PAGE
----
Former dictator Pervez Musharraf, who abrogated the constitution twice, has been facing treason charges in the courts. However, it seems that having been a military dictator he still enjoys support in several powerful quarters of the country. A few days before the special court listening to his treason case was due to announce its verdict, the Interior Ministry submitted a petition in the Islamabad High Court (IHC) to set aside a special court reserved judgment against Musharraf. The petition filed in the IHC maintains that the Federal Government had sacked the previous prosecution team on October 24th and that the Interior Ministry was not given time to ...

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Remembering Asma Jahangir: A democrat in a country that loved dictators

“Pakistan cannot live in isolation. We cannot remain shackled while other women progress.” – Asma Jahangir A year ago, when the news came in that Jahangir had passed away, I felt like I no longer recognised the legal system I had worked so hard to become a part of. To understand why, let me tell you a little bit about who Jahangir was. Jahangir was a woman who was born a democrat in a country that loved dictators. The Convent of Jesus and Mary may have been the first to discover this. The Convent had a system for selecting their head girl ...

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50 shades of politics: In the end, PTI will be a graveyard of resigned politicians

Politics is a particularly nasty creature. Even for social science, it’s an art form very few can master. The rest just try to rock the boat. To make it easier to understand, one can say that everyone is trying to do the right thing, but what the right thing is and how to do it is where all the division happens. At the core of it all, unfortunately, nothing much changes, because the people who put every crook, criminal and elite into power essentially do not change. No matter how moral or ethical we want to see our politicians, we ourselves ...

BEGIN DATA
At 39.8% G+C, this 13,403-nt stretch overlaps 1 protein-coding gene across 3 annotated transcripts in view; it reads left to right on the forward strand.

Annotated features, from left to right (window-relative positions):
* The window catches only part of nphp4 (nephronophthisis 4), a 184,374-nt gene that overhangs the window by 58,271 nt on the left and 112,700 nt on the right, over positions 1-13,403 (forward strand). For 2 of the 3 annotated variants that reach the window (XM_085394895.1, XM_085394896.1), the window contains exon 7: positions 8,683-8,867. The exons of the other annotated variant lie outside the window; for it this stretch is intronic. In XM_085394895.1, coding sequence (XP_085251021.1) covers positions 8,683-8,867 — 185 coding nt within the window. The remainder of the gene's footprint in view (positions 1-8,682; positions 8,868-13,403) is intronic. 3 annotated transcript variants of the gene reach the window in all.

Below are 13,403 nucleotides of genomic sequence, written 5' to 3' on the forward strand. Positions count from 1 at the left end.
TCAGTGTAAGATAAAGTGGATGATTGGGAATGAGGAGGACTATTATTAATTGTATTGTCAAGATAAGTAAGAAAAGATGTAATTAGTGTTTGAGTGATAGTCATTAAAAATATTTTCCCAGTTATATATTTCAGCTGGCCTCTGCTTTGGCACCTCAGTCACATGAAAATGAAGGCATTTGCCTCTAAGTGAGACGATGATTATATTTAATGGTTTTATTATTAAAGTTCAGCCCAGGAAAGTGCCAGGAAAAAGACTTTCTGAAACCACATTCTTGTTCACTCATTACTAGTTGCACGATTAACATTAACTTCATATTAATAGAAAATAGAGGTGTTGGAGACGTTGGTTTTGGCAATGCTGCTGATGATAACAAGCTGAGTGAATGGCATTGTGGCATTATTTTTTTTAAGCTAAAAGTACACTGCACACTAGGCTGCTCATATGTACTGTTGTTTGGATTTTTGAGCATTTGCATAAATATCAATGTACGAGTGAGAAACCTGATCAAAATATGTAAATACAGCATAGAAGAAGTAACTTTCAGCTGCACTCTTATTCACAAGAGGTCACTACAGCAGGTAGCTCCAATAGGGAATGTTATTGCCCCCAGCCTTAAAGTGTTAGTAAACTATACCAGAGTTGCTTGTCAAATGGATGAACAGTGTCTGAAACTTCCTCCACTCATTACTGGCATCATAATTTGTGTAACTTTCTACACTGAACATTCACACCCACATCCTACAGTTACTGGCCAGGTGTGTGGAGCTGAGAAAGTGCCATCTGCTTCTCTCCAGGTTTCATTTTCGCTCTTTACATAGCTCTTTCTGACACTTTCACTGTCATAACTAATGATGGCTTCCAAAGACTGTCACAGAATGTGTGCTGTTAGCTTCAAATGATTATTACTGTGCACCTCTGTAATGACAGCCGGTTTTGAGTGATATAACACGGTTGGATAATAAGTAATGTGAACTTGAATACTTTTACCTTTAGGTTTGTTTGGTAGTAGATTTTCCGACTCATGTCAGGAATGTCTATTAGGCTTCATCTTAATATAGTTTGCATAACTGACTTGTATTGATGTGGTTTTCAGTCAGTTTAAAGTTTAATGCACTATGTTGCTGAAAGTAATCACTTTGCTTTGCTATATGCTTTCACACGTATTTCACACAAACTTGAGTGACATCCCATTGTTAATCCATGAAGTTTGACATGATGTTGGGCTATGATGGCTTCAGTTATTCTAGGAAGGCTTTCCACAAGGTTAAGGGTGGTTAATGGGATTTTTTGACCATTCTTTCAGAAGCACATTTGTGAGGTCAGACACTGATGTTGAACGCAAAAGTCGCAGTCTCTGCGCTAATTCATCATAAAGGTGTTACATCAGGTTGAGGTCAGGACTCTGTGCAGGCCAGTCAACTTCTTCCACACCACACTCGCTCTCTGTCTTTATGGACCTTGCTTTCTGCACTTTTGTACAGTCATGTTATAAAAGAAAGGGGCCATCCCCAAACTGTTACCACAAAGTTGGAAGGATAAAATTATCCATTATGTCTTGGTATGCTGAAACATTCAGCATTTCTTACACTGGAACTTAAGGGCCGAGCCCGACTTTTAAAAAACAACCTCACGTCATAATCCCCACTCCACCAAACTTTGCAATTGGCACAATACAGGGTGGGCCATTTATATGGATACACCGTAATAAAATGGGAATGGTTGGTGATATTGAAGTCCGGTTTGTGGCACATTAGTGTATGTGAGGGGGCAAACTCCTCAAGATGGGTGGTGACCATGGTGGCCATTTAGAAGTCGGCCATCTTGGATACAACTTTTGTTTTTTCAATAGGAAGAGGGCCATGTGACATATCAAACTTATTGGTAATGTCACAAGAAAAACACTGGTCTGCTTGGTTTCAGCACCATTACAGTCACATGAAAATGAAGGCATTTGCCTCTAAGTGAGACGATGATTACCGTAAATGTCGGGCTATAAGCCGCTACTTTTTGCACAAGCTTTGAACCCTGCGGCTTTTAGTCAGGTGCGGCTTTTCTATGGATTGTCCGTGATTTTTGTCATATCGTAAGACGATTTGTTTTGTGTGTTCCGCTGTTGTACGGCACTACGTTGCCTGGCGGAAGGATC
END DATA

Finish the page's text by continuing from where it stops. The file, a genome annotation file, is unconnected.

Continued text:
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Does judicial bias really favour women who cover themselves?

The tendency to judge others is a widely prevalent phenomenon in humans. Unfortunately, judicial bias may have significant consequences for the alleged perpetrator, especially in sexual assault cases. After all, neutrality and impartiality are of utmost importance in such cases in order to ensure a fair trial. The Supreme Court of Pakistan defined bias in Asif Ali Zardari’s case, reported as Pakistan Legal Decisions (PLD) 2001 SC 568, as: “‘Bias’ has been held synonymous with ‘partiality’, and strictly to be distinguished from ‘prejudice’. Under particular circumstances, the word has been described as a condition of mind, and has been held to ...